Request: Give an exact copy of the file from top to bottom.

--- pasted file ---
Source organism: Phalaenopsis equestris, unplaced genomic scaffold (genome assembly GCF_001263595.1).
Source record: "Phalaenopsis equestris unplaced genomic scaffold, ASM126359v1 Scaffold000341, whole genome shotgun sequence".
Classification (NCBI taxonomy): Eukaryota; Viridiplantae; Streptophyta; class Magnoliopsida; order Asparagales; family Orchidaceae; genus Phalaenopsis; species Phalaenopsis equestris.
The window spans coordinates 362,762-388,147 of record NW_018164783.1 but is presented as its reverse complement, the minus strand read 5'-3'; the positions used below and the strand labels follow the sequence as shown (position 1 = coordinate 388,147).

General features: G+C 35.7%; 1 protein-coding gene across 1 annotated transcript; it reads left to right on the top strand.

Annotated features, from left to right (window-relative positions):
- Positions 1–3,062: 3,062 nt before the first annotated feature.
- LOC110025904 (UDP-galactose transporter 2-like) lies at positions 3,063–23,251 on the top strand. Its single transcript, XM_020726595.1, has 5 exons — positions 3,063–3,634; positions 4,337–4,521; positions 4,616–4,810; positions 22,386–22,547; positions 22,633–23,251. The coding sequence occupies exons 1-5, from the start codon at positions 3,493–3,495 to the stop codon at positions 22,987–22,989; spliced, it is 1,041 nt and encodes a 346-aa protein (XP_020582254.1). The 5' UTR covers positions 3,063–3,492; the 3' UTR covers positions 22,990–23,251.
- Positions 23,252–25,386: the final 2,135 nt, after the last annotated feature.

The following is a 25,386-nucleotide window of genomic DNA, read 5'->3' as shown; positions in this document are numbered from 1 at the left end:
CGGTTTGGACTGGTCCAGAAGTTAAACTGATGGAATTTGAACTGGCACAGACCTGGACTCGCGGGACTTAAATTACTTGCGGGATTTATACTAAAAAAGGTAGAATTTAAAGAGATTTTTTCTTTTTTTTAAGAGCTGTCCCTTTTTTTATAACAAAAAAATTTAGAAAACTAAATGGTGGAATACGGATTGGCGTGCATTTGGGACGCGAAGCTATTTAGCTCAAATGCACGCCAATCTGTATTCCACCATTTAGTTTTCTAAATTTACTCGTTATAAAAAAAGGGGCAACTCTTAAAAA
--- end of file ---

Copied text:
Source organism: Phalaenopsis equestris, unplaced genomic scaffold (genome assembly GCF_001263595.1).
Source record: "Phalaenopsis equestris unplaced genomic scaffold, ASM126359v1 Scaffold000341, whole genome shotgun sequence".
Classification (NCBI taxonomy): Eukaryota; Viridiplantae; Streptophyta; class Magnoliopsida; order Asparagales; family Orchidaceae; genus Phalaenopsis; species Phalaenopsis equestris.
The window spans coordinates 362,762-388,147 of record NW_018164783.1 but is presented as its reverse complement, the minus strand read 5'-3'; the positions used below and the strand labels follow the sequence as shown (position 1 = coordinate 388,147).

General features: G+C 35.7%; 1 protein-coding gene across 1 annotated transcript; it reads left to right on the top strand.

Annotated features, from left to right (window-relative positions):
- Positions 1–3,062: 3,062 nt before the first annotated feature.
- LOC110025904 (UDP-galactose transporter 2-like) lies at positions 3,063–23,251 on the top strand. Its single transcript, XM_020726595.1, has 5 exons — positions 3,063–3,634; positions 4,337–4,521; positions 4,616–4,810; positions 22,386–22,547; positions 22,633–23,251. The coding sequence occupies exons 1-5, from the start codon at positions 3,493–3,495 to the stop codon at positions 22,987–22,989; spliced, it is 1,041 nt and encodes a 346-aa protein (XP_020582254.1). The 5' UTR covers positions 3,063–3,492; the 3' UTR covers positions 22,990–23,251.
- Positions 23,252–25,386: the final 2,135 nt, after the last annotated feature.

The following is a 25,386-nucleotide window of genomic DNA, read 5'->3' as shown; positions in this document are numbered from 1 at the left end:
CGGTTTGGACTGGTCCAGAAGTTAAACTGATGGAATTTGAACTGGCACAGACCTGGACTCGCGGGACTTAAATTACTTGCGGGATTTATACTAAAAAAGGTAGAATTTAAAGAGATTTTTTCTTTTTTTTAAGAGCTGTCCCTTTTTTTATAACAAAAAAATTTAGAAAACTAAATGGTGGAATACGGATTGGCGTGCATTTGGGACGCGAAGCTATTTAGCTCAAATGCACGCCAATCTGTATTCCACCATTTAGTTTTCTAAATTTACTCGTTATAAAAAAAGGGGCAACTCTTAAAAA